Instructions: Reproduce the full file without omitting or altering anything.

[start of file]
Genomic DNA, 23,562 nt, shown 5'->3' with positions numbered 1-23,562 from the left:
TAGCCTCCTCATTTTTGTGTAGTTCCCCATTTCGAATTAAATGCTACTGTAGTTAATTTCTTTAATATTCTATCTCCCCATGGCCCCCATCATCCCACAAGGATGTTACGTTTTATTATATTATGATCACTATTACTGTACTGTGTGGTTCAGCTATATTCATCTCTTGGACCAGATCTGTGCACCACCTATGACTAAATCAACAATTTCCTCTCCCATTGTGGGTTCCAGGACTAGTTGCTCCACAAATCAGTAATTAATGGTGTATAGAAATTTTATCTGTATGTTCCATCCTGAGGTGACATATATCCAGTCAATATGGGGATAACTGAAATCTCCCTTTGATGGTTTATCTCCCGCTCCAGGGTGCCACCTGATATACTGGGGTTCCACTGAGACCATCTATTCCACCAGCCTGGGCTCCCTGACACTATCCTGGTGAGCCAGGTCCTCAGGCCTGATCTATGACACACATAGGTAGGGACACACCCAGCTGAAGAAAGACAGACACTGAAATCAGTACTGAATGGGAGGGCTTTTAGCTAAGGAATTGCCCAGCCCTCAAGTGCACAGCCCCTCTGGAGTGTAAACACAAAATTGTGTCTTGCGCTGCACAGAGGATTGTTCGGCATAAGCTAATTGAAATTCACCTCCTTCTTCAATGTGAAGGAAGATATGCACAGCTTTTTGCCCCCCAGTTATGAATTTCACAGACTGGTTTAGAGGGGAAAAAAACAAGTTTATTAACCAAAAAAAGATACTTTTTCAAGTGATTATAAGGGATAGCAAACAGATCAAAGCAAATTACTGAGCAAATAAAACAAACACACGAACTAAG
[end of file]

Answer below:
Genomic DNA, 23,562 nt, shown 5'->3' with positions numbered 1-23,562 from the left:
TAGCCTCCTCATTTTTGTGTAGTTCCCCATTTCGAATTAAATGCTACTGTAGTTAATTTCTTTAATATTCTATCTCCCCATGGCCCCCATCATCCCACAAGGATGTTACGTTTTATTATATTATGATCACTATTACTGTACTGTGTGGTTCAGCTATATTCATCTCTTGGACCAGATCTGTGCACCACCTATGACTAAATCAACAATTTCCTCTCCCATTGTGGGTTCCAGGACTAGTTGCTCCACAAATCAGTAATTAATGGTGTATAGAAATTTTATCTGTATGTTCCATCCTGAGGTGACATATATCCAGTCAATATGGGGATAACTGAAATCTCCCTTTGATGGTTTATCTCCCGCTCCAGGGTGCCACCTGATATACTGGGGTTCCACTGAGACCATCTATTCCACCAGCCTGGGCTCCCTGACACTATCCTGGTGAGCCAGGTCCTCAGGCCTGATCTATGACACACATAGGTAGGGACACACCCAGCTGAAGAAAGACAGACACTGAAATCAGTACTGAATGGGAGGGCTTTTAGCTAAGGAATTGCCCAGCCCTCAAGTGCACAGCCCCTCTGGAGTGTAAACACAAAATTGTGTCTTGCGCTGCACAGAGGATTGTTCGGCATAAGCTAATTGAAATTCACCTCCTTCTTCAATGTGAAGGAAGATATGCACAGCTTTTTGCCCCCCAGTTATGAATTTCACAGACTGGTTTAGAGGGGAAAAAAACAAGTTTATTAACCAAAAAAAGATACTTTTTCAAGTGATTATAAGGGATAGCAAACAGATCAAAGCAAATTACTGAGCAAATAAAACAAACACACGAACTAAG